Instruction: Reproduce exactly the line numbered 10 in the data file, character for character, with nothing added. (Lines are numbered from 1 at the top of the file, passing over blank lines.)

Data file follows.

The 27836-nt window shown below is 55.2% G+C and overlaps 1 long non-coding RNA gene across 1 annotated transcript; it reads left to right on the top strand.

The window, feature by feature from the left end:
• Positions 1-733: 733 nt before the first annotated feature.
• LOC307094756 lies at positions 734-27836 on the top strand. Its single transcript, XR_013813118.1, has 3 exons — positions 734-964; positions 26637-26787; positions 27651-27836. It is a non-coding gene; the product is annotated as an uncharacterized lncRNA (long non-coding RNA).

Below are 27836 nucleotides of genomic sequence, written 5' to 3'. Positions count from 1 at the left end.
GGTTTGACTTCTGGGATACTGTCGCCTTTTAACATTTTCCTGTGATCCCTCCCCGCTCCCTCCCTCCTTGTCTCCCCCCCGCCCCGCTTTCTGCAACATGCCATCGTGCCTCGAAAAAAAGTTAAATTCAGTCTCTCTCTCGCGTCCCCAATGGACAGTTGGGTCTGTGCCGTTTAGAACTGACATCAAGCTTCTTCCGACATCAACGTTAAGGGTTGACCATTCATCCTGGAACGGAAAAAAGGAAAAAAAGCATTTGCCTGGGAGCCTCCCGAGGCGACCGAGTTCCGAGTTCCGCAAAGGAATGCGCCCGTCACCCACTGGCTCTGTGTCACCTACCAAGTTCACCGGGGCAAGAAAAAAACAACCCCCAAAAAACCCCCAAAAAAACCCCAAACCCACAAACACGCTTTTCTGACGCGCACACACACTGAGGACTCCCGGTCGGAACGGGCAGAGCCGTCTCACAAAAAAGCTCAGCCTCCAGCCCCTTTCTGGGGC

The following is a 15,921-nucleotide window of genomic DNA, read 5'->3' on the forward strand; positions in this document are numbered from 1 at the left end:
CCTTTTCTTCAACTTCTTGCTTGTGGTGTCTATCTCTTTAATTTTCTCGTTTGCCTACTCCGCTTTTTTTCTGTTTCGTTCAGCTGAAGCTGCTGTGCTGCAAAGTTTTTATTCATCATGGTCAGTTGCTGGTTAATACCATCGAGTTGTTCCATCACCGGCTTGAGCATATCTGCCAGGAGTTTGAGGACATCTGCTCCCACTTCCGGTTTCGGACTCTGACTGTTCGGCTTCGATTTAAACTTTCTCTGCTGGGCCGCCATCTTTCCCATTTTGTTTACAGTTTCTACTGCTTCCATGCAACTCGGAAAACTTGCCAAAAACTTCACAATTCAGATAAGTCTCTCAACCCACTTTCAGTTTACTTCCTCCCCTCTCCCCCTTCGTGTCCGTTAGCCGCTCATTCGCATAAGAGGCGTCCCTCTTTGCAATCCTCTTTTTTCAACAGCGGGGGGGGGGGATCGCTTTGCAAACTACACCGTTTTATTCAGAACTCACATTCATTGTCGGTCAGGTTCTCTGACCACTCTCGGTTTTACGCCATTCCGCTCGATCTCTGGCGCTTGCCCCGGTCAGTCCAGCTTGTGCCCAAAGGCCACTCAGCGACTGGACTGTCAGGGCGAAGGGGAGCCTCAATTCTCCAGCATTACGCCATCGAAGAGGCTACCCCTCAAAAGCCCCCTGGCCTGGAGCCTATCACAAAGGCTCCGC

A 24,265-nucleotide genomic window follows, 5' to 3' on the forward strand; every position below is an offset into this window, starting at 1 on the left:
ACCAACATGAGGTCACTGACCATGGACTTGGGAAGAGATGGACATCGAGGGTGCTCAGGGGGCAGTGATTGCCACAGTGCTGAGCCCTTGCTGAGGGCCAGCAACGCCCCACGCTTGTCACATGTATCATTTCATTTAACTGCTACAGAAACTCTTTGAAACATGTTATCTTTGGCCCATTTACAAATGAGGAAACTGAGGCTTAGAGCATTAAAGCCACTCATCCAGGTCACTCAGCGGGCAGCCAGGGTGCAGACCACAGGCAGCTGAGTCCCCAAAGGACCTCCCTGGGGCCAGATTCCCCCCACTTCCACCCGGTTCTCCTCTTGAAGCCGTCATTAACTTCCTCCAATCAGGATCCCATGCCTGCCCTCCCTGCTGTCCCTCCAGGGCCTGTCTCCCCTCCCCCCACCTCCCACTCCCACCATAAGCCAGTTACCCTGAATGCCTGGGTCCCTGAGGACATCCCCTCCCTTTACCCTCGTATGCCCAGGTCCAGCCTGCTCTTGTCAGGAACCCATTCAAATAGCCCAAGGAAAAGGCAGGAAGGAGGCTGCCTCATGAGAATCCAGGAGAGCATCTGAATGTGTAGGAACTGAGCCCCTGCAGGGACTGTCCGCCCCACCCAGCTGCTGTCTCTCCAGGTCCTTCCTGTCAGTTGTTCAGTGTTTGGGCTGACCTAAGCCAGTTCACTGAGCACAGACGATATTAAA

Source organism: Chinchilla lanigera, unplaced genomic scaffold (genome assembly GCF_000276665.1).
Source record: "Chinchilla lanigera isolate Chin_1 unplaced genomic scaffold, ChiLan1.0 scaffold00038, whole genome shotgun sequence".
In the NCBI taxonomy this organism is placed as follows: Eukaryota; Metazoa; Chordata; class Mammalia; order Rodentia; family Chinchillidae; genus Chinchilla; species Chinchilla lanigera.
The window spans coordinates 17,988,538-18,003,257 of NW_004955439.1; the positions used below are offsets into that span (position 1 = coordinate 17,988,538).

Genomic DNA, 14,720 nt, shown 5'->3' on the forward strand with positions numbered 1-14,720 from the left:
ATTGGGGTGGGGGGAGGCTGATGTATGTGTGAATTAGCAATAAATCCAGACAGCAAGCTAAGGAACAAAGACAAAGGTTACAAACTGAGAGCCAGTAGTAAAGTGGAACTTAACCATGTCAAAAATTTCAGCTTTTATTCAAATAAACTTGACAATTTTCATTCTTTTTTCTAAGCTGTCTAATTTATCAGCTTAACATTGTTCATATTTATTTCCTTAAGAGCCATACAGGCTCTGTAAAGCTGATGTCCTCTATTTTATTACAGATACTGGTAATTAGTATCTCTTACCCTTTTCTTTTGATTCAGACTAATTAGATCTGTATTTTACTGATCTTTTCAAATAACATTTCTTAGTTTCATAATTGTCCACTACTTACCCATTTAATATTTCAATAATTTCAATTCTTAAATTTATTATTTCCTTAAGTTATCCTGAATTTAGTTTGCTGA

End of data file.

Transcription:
ACCAACATGAGGTCACTGACCATGGACTTGGGAAGAGATGGACATCGAGGGTGCTCAGGGGGCAGTGATTGCCACAGTGCTGAGCCCTTGCTGAGGGCCAGCAACGCCCCACGCTTGTCACATGTATCATTTCATTTAACTGCTACAGAAACTCTTTGAAACATGTTATCTTTGGCCCATTTACAAATGAGGAAACTGAGGCTTAGAGCATTAAAGCCACTCATCCAGGTCACTCAGCGGGCAGCCAGGGTGCAGACCACAGGCAGCTGAGTCCCCAAAGGACCTCCCTGGGGCCAGATTCCCCCCACTTCCACCCGGTTCTCCTCTTGAAGCCGTCATTAACTTCCTCCAATCAGGATCCCATGCCTGCCCTCCCTGCTGTCCCTCCAGGGCCTGTCTCCCCTCCCCCCACCTCCCACTCCCACCATAAGCCAGTTACCCTGAATGCCTGGGTCCCTGAGGACATCCCCTCCCTTTACCCTCGTATGCCCAGGTCCAGCCTGCTCTTGTCAGGAACCCATTCAAATAGCCCAAGGAAAAGGCAGGAAGGAGGCTGCCTCATGAGAATCCAGGAGAGCATCTGAATGTGTAGGAACTGAGCCCCTGCAGGGACTGTCCGCCCCACCCAGCTGCTGTCTCTCCAGGTCCTTCCTGTCAGTTGTTCAGTGTTTGGGCTGACCTAAGCCAGTTCACTGAGCACAGACGATATTAAA